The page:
Remember the Melians? Melos was a city-state on an Aegean island that was besieged by Athens in the Peloponnesian War. During the siege, the Athenians and the Melians held a parley, which Thucydides dramatized in his History. Thucydides’ dialogue is one of the urtexts of realism in international relations. The Athenians gave the Melians an ultimatum: surrender, or else. They pointed out that they had the overwhelming advantage and that their surrender terms were reasonable. The Melians appealed to the Athenians’ sense of justice, noted their neutrality in the larger struggle between the Delian League (led by Athens) and the Peloponnesian League (led by Sparta), and expressed an unrealistic hope that the Spartans, Athens’ enemies, would come to their aid. The Athenians told the Melians they were being foolish: “The strong do what they can,” they said, “and the weak suffer what they must.” The Melians persisted in their wishful thinking. Athens destroyed the city, killed the men, and sold the women and children into slavery.
Obviously Athens was not in the right. The sack of Melos was an atrocity. But the Melians were blameworthy, too. It would have been better for them if they weren’t so weak, and barring that, it would have been better to face facts and make a more realistic decision.
Today, the United States is a great power, a country that—until now—has been able to do what it can rather than to suffer what it must. It seems to me that anyone who has the national interest at heart has to want us to remain a great power, so that we do not have to resign ourselves to suffering what we must at the hands of other powers.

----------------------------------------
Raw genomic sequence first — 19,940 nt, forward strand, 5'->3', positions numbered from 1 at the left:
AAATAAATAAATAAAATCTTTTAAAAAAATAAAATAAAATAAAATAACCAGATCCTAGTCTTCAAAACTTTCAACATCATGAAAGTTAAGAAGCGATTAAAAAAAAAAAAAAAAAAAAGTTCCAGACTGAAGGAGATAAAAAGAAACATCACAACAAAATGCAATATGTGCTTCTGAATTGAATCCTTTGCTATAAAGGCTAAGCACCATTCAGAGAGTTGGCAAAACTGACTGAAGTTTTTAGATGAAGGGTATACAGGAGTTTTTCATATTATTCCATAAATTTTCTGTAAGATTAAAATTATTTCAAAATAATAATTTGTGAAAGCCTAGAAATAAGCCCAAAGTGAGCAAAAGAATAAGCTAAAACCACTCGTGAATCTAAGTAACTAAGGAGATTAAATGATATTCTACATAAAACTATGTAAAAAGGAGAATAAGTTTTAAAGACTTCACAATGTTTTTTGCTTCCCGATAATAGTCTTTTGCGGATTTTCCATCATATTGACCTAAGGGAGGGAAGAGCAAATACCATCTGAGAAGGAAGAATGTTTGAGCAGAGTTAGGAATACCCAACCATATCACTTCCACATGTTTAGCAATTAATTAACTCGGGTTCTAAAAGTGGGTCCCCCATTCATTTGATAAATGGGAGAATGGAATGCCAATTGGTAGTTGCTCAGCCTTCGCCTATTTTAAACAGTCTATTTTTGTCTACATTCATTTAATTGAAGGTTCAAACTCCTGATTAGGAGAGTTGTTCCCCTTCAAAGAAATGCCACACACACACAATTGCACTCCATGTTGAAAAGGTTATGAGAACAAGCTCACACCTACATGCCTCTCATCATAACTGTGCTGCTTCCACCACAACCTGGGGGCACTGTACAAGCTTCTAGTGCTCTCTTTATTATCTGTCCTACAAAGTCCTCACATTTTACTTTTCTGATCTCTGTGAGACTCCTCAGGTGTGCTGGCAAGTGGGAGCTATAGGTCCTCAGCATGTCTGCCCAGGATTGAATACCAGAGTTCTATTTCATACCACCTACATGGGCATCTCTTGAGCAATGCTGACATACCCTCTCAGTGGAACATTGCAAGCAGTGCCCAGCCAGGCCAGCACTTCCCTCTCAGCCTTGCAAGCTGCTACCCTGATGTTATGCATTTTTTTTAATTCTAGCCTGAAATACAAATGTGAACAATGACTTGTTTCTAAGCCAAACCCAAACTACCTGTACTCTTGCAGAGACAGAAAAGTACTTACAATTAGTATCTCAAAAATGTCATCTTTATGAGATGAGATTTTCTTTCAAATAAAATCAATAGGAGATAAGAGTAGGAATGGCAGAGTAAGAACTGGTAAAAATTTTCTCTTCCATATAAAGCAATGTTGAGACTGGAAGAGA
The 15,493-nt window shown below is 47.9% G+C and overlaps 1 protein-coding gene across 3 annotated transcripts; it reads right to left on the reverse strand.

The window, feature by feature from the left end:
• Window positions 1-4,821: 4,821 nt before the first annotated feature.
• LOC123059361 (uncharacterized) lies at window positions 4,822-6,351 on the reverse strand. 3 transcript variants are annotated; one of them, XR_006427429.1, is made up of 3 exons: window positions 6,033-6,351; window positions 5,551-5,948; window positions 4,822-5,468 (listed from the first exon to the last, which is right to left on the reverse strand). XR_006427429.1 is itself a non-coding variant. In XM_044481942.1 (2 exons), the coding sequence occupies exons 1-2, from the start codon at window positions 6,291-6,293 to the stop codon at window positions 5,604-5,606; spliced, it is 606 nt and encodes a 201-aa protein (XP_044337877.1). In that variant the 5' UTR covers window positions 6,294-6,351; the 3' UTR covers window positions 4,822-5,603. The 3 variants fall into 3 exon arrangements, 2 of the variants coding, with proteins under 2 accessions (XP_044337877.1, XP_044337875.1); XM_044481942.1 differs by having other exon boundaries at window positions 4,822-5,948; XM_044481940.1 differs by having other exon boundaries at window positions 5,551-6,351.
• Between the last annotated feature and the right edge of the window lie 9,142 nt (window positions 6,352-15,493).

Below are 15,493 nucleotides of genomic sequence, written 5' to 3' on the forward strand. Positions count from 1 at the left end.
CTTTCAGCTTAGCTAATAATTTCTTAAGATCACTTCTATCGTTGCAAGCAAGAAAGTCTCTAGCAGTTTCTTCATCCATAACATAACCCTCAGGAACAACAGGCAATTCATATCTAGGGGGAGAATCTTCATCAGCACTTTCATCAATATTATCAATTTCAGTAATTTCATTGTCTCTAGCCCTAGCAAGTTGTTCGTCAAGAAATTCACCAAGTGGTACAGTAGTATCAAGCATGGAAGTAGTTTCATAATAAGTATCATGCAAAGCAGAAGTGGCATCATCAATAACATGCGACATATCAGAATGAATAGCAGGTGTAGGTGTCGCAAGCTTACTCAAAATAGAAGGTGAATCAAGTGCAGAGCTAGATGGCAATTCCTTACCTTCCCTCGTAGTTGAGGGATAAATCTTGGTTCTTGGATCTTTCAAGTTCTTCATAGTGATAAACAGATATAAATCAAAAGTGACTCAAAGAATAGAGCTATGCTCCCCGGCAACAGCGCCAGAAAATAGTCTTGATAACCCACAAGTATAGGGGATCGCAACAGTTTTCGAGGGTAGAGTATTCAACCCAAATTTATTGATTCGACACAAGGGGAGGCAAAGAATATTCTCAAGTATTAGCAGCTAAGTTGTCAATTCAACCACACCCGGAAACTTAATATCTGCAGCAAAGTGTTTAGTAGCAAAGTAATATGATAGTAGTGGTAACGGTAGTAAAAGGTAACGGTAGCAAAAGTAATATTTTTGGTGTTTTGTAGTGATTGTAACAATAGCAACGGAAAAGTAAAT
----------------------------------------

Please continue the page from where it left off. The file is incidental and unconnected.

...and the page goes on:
This is why the commentary on the apparent Russian effort to influence the presidential election from folks such as Glenn Greenwald is so confounding.
When Mr. Greenwald is not carrying water for Vladimir Putin, he is making the point that the United States has sought to influence elections in other countries including Russia. As news, this is useful context. As opinion, Greenwald’s implied point is obtuse and unpatriotic. It’s obtuse because it fails to recognize the relevant differences between the two situations. Russia in the mid-90s was hardly a mature democracy, and the fall of the Soviet Union was just a few years past. That’s not to say that it’s praiseworthy to go around seeking to influence elections in other countries; it’s just to say “it’s complicated.” But more to the point, it’s unpatriotic insofar as it doesn’t seem to accept the view I gave above—that it’s in the national interest to be a country that has the ability to do what it can rather than one that has the misfortune to have to suffer what it must.
These, by the way, are the only two choices, from the realist perspective. If you want to know how a country that relies on the decency of its adversaries rather than its own strength will fare, ask the Melians.
Considerations like these are why it’s so distressing to see President-elect Trump shrugging off the conclusion of the people whose job it is to know these things that the Russian state intervened in the US election with the intention of aiding Mr. Trump’s candidacy. Happily at least a few Republican senators are willing to investigate the fiasco despite Mr. Trump’s view (though other Republican leaders seem to be struggling to put the national interest over partisan interests). But commentators who adopt the pose of cosmopolitan superiority and point to real or imagined prior US misdeeds as a reason to excuse Russia’s intervention in this election are not serving the national interest.
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